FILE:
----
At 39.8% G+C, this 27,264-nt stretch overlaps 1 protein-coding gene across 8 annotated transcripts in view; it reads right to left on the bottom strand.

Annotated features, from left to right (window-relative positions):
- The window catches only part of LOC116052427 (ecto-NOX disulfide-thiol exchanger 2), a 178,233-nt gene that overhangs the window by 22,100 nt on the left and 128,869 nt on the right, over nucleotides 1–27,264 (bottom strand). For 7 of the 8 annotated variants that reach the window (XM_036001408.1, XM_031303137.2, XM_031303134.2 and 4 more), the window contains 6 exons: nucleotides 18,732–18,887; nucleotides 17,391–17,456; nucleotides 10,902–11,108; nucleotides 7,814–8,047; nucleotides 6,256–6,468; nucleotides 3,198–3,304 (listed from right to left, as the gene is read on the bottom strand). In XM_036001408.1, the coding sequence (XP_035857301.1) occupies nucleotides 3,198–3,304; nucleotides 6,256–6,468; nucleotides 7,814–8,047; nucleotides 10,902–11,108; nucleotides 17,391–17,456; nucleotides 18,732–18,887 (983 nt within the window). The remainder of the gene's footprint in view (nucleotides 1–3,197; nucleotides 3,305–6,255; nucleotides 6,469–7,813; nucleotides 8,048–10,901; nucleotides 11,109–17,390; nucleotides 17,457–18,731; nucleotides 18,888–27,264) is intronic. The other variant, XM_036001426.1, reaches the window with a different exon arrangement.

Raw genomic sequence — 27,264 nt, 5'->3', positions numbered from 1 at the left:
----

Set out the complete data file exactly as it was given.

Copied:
At 39.8% G+C, this 27,264-nt stretch overlaps 1 protein-coding gene across 8 annotated transcripts in view; it reads right to left on the bottom strand.

Annotated features, from left to right (window-relative positions):
- The window catches only part of LOC116052427 (ecto-NOX disulfide-thiol exchanger 2), a 178,233-nt gene that overhangs the window by 22,100 nt on the left and 128,869 nt on the right, over nucleotides 1–27,264 (bottom strand). For 7 of the 8 annotated variants that reach the window (XM_036001408.1, XM_031303137.2, XM_031303134.2 and 4 more), the window contains 6 exons: nucleotides 18,732–18,887; nucleotides 17,391–17,456; nucleotides 10,902–11,108; nucleotides 7,814–8,047; nucleotides 6,256–6,468; nucleotides 3,198–3,304 (listed from right to left, as the gene is read on the bottom strand). In XM_036001408.1, the coding sequence (XP_035857301.1) occupies nucleotides 3,198–3,304; nucleotides 6,256–6,468; nucleotides 7,814–8,047; nucleotides 10,902–11,108; nucleotides 17,391–17,456; nucleotides 18,732–18,887 (983 nt within the window). The remainder of the gene's footprint in view (nucleotides 1–3,197; nucleotides 3,305–6,255; nucleotides 6,469–7,813; nucleotides 8,048–10,901; nucleotides 11,109–17,390; nucleotides 17,457–18,731; nucleotides 18,888–27,264) is intronic. The other variant, XM_036001426.1, reaches the window with a different exon arrangement.

Raw genomic sequence — 27,264 nt, 5'->3', positions numbered from 1 at the left: